Departing Nepal and re-entering India on the bus, I was seated beside a goat. Bleating in the aisle, its hooves clicked and clacked on the floor as it tried to maintain its balance while we bounced and shook over the rocky road. The frightened animal stuck its head between its owner’s knees – a young boy leading it around with care on a rope – and refused to budge. I laughed and the boy smiled at me.
Back at Dhamma Bodhi, I was reunited with The King Brown where I showed him a few presents that I had bought him in Kathmandu at the only decent bike shop between Thailand and Turkey. He was particularly fond of his shiny, new hubs. We both agreed that we had not been spending enough time together and resolved to rectify the problem immediately. And where better to do so than on the Grand Trunk Road – that amazing length of life stretching from Kolkata to Kabul. As soon as my wheels pulled onto the shoulder of its smooth, concrete surface and I looked across its four enormous lanes to my right, separated in the centre by a tree-lined, concrete median, I knew that it was to become my ‘beloved GT Road.’
It was a perfect 20 degrees – the bright, energising sun making it feel just that little bit warmer. The traffic was light. The road, flat as a pancake, running between gorgeous fields of golden brown. An ever present fog made hazy silhouettes of distant farmhouses, trees, farmers and their beasts. The wind spoke barely above a whisper and when she did; her voice reached down into my shirt and kissed my chest, cooling it where beads of sweat had settled.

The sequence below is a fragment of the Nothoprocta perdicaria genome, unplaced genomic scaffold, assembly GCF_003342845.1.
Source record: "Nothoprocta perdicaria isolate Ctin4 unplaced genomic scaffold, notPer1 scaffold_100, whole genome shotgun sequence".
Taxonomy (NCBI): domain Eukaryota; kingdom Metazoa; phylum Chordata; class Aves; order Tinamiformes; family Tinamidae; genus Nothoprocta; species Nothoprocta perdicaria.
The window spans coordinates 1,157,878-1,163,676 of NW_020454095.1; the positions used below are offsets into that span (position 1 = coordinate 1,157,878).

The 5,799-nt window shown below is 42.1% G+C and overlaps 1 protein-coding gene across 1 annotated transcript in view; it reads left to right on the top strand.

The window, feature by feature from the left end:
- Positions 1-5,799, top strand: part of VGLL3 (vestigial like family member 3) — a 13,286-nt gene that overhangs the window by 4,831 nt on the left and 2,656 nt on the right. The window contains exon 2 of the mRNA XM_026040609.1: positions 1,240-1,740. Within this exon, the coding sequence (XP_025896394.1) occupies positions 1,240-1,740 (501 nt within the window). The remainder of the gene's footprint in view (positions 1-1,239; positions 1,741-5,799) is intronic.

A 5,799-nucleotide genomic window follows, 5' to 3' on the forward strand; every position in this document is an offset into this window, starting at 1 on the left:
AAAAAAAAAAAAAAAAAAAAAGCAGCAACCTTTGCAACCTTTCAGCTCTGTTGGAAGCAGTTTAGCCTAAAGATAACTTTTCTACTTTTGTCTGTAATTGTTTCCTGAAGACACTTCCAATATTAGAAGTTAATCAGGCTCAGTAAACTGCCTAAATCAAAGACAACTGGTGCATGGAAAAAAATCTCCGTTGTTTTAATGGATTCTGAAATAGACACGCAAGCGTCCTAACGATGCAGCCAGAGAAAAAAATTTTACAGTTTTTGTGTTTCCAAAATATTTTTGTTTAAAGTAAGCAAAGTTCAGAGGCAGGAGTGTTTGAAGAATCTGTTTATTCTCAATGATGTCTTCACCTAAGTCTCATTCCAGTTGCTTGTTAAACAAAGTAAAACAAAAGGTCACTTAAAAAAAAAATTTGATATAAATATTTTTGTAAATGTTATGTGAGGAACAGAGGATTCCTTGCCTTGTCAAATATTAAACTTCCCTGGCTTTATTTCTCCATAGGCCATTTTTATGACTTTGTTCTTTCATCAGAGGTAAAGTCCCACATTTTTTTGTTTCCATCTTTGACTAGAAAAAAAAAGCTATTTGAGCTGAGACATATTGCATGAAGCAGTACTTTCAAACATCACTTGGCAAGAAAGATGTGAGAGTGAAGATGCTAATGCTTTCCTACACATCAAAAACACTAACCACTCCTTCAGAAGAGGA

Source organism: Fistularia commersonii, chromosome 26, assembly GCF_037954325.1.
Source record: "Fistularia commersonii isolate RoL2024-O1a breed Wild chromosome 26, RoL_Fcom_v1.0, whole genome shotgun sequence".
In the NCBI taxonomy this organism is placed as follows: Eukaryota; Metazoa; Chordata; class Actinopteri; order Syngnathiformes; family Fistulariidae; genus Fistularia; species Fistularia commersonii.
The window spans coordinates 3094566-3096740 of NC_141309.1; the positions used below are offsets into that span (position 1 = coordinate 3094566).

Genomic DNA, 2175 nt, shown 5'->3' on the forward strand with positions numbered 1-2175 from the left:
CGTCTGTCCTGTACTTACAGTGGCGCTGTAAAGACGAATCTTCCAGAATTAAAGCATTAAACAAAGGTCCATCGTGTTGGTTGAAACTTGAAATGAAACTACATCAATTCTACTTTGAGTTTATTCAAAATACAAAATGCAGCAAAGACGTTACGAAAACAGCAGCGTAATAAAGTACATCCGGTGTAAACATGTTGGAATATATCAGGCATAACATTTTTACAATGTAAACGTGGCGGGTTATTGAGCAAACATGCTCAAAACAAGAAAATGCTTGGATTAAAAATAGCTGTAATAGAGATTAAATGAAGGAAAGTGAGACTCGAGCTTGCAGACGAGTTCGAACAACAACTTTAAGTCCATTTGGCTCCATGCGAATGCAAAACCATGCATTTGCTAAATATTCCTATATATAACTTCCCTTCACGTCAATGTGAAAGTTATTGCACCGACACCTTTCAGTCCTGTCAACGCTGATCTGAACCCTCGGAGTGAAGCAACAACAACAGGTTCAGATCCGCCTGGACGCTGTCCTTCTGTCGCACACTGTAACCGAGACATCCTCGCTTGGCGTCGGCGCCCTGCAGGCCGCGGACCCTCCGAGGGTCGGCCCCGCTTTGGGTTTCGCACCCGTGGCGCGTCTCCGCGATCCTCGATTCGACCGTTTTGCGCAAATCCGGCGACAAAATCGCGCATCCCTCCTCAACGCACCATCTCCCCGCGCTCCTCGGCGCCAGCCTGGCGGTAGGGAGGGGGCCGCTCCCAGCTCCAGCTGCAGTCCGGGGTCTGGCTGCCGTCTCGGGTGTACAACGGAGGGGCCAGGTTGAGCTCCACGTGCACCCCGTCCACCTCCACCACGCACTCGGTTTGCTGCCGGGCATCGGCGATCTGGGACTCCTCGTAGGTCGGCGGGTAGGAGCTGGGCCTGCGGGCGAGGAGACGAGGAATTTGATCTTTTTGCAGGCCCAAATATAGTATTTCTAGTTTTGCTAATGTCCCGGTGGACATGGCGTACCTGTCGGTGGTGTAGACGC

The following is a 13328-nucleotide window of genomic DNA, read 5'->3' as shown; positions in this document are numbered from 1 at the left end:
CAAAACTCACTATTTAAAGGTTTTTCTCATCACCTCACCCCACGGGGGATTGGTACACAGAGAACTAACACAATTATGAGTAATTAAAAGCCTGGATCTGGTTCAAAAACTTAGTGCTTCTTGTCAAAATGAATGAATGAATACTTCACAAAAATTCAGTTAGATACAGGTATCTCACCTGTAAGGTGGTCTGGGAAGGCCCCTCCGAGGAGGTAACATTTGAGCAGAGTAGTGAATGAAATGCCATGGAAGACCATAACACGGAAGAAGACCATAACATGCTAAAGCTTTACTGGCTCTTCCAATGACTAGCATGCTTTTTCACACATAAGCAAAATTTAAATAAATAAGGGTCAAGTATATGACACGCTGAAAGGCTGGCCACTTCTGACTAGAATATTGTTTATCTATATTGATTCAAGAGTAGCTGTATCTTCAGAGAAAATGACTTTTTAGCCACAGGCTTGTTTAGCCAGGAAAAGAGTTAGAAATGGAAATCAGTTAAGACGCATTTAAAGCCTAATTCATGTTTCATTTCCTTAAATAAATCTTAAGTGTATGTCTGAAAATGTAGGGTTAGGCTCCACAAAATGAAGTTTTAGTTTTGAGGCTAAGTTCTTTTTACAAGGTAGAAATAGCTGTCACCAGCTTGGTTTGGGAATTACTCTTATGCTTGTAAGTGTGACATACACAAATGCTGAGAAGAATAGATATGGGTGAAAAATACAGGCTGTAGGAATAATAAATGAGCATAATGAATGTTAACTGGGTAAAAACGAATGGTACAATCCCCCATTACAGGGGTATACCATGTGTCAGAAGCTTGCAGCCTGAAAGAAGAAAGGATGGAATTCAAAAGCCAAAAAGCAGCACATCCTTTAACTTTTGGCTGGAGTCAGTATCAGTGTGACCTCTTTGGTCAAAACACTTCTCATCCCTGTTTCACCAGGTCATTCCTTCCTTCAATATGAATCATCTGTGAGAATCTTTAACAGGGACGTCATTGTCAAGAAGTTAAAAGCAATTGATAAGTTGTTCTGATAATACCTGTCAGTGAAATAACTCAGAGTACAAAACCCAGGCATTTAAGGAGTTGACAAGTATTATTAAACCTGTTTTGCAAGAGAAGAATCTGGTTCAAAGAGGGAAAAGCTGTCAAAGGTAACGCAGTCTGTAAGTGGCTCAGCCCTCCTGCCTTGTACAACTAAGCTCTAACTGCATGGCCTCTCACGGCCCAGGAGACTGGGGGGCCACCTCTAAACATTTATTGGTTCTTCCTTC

It felt good to be back on the road, despite it being strewn with carcasses of one kind or another; the legacy of Indian driving. Every day I would come across at least two separate sets of mangled trucks that sat crippled in the middle of the highway – their windows smashed, their bodies crumpled, their chassis’ incapacitated, their occupants surprisingly uninjured – while herds of slack-jawed gawkers looked on.
Far more frequent were the carcasses on some poor, lowly creature – opened up to be picked at by the crows. The mongrel dogs still lucky enough to be alive must have looked at the sacred cows and thought what a cruel world this is, ‘Here I am, hopping around on three legs, fighting for any scrap of food I can find while all of my mates and family have been turned into road rugs and these big, dumb oafs can take a nap in the middle of the highway if they like without a worry in the world.’ If only they had been born in any Western country where they would get two meals a day, regular baths and a blanket when it is cold, while the cows get a bolt through the head.
After three short days, I cycled over the mighty Ganges and entered one of the most ancient and holy cities in the world, which lies on her banks; Varanasi. I rattled my way over chaotic, red-brick roads and crawled through the narrow network of lively alleys adjacent to the river, just wide enough unfortunately, for motorbikes to squeeze, rev and honk their way between the tall, dark walls.